LITTLE-KNOWN FACTS ABOUT WOMEN IN AMERICAN HISTORY

Published: Sunday, March 12 1995 12:00 a.m. MST

Accuracy, balance and the big picture - this is what historians seek. This is why women's history (not to mention the history of ethnic minorities) is more than just a trend. Women's history adds another dimension. It helps portray the whole picture of what happened in Utah, in the United States and in the world. Women's history is official - and not just during March, which is officially Women's History Month.

Says Brighton High history teacher Kristie Pitts, "My idea is we ought to understand the history of all Americans."Says Jordan District curriculum specialist Jean Wollam, "You are much more likely to get an accurate view of any event if you hear about it from multiple perspectives."

It used to be that history was equated with politics and wars. Thus we looked to the lives of politicians and warriors, most of whom were men, when we wanted to be inspired by stories of bravery and achievement. However, about 20 years ago, university scholars turned their attention to women and minorities. When historians really began exploring the social and cultural history of this country, they discovered stories about women who were strong and who achieved.

High school textbooks didn't get rewritten right away. Nor did schools necessarily have the money to buy new books. But teachers who love history read the new research and learned so many interesting facts that they were able to start enriching their teaching. Students responded, especially girls.

Girls seem to need women's history, says Pitts. They seem hungry for role models - hungry for the stories of women's bravery and boldness, intelligence and endurance.

Those of us who missed out on women's history when we were in high school might want to check out one of the new books. "American Women's History," for example, lists hundreds of facts, well-known as well as obscure. "American Women's History," was written by Doris Weatherford and recently published by Prentice Hall.

From that book and from the files of the Deseret News come the following tiny tributes to women in U.S. history:

TRIANGLE FIRE of March 25, 1911. The Triangle Factory was a Manhattan dress manufacturer known for shabby treatment of its predominately female work force. In the great 1909 strike against the garment industry, the owners of the Triangle Factory refused to settle. Workers who wanted a union either left or were fired.

Thus those who were on the job two years later were mostly newly arrived Italians or Jews who were willing to work on Saturdays. The tragedy was touched off on a Saturday afternoon when one of the few male employees apparently dropped a match near some oil cans. Fabric was everywhere, and it burned quickly.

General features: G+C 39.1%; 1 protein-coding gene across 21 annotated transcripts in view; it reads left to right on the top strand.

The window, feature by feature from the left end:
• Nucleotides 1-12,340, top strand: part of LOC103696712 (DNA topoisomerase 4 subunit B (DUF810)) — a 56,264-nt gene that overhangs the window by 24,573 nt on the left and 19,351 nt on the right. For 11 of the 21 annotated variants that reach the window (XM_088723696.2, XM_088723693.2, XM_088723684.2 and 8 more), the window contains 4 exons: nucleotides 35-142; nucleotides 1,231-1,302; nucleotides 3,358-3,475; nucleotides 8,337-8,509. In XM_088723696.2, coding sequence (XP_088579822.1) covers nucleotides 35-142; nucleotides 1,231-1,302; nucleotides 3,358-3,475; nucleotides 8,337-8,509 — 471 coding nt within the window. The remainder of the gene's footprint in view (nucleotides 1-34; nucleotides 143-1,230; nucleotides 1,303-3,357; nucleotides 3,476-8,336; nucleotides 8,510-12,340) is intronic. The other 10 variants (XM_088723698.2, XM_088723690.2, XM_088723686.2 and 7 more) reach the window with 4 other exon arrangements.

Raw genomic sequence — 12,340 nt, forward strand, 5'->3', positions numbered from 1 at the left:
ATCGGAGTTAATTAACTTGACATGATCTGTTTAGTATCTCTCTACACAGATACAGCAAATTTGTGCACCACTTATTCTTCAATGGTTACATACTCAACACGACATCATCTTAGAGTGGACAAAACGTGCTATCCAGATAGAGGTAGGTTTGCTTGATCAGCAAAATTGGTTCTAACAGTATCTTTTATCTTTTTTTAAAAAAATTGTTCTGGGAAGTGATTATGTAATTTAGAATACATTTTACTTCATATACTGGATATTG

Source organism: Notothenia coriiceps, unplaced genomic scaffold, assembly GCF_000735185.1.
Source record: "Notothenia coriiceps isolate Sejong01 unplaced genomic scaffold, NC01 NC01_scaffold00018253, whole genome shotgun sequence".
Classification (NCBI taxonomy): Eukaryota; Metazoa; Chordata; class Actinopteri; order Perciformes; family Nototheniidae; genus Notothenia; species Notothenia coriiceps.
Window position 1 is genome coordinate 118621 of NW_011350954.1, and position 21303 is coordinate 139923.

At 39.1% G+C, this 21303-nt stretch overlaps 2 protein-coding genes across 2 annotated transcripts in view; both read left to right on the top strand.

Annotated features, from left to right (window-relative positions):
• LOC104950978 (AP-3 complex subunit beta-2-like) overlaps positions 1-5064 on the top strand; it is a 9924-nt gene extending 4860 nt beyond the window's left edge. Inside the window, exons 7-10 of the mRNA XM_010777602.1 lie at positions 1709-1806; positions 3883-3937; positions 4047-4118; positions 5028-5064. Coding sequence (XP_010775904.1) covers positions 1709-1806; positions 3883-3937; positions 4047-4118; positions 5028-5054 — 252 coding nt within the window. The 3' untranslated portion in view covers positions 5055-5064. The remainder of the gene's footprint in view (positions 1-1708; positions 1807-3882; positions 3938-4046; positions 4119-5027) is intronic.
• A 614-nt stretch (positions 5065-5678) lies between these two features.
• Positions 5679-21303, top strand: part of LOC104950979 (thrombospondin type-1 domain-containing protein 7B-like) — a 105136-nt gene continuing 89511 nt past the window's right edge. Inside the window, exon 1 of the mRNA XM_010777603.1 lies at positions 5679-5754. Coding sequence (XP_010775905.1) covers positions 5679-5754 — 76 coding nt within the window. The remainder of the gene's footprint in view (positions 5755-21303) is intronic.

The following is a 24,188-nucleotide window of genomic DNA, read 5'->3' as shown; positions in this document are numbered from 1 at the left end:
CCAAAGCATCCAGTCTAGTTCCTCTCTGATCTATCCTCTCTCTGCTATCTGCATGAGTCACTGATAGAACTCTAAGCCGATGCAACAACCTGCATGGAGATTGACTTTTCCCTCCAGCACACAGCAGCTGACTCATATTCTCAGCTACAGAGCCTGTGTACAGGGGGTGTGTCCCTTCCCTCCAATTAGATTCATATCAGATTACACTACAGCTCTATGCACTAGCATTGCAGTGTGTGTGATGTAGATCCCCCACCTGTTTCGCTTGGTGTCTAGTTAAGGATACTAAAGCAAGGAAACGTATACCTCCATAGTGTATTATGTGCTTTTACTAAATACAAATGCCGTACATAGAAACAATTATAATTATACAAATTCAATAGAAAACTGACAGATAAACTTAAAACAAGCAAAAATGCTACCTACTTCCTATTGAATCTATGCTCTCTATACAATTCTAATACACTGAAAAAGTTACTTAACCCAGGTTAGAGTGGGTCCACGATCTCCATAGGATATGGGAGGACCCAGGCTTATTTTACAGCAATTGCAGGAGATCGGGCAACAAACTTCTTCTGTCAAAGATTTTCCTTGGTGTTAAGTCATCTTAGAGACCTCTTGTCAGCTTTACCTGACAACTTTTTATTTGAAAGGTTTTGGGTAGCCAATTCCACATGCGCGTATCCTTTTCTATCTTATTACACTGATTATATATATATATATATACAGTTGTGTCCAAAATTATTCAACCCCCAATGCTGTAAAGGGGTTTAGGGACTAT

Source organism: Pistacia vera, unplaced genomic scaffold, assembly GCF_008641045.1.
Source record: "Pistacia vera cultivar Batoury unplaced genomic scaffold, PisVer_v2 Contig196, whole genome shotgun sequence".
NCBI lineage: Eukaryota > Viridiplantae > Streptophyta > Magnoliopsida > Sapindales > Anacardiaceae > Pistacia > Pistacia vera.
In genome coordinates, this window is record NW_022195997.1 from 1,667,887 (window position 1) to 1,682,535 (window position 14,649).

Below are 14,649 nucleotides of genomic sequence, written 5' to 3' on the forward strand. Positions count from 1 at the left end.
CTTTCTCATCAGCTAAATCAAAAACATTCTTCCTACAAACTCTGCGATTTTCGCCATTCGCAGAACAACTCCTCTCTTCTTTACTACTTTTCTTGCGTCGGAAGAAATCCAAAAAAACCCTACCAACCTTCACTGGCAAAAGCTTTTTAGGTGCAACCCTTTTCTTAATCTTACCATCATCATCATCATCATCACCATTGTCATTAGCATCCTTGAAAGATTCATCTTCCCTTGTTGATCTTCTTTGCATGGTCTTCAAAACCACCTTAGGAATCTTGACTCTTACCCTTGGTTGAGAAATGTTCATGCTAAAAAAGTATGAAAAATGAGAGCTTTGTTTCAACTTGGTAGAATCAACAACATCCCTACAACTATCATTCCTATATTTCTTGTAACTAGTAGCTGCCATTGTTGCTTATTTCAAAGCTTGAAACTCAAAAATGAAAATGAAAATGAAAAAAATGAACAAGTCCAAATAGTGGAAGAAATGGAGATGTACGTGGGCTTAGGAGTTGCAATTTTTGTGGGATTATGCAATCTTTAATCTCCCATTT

Some women were lucky enough to get to the elevators while they still functioned. Others crowded near the windows. The firemen arrived quickly, only to find their ladders stopped two floors short of the factory's floors.

Some women were pushed out by those behind them, who were struggling to get air. But others jumped, realizing it was jump or be burned. By evening, a heap of corpses lay on the sidewalk. More than 50 bodies were found inside - piled behind locked doors.

Of course, fire regulations prohibited locking the factory doors, but many of the era's managers routinely locked their workers inside. The district attorney investigated and soon had facts to prove the doors had been kept locked. However, by December, when the owners went on trial, public outrage had dimmed. At one point the all-male jury was evenly divided, but after two hours they issued an acquittal. One said, in explanation, "I think the girls, who obviously have not as much intelligence as others might in other walks of life, were inclined to fly into a panic." Thus the deaths of 146 people went unavenged.

EDITH ABBOTT (1876-1957) and her sister, Grace, were pioneers in the infancy of sociology and economics. Born in Grand Island, Neb., a descendant of New England and Quaker colonists, Edith Abbott taught for a year at Wellesley College before returning to her beloved Midwest in 1908, where she and Grace lived at Jane Adam's Hull House. In 1910, Abbott published "Women in Industry," a comprehensive and still-quoted study of labor conditions of women. She followed that with "The Real Jail Problem." She was also one of the first to study and write about juvenile delinquency. In 1924, Abbott was named dean of Chicago's School of Social Service Administration.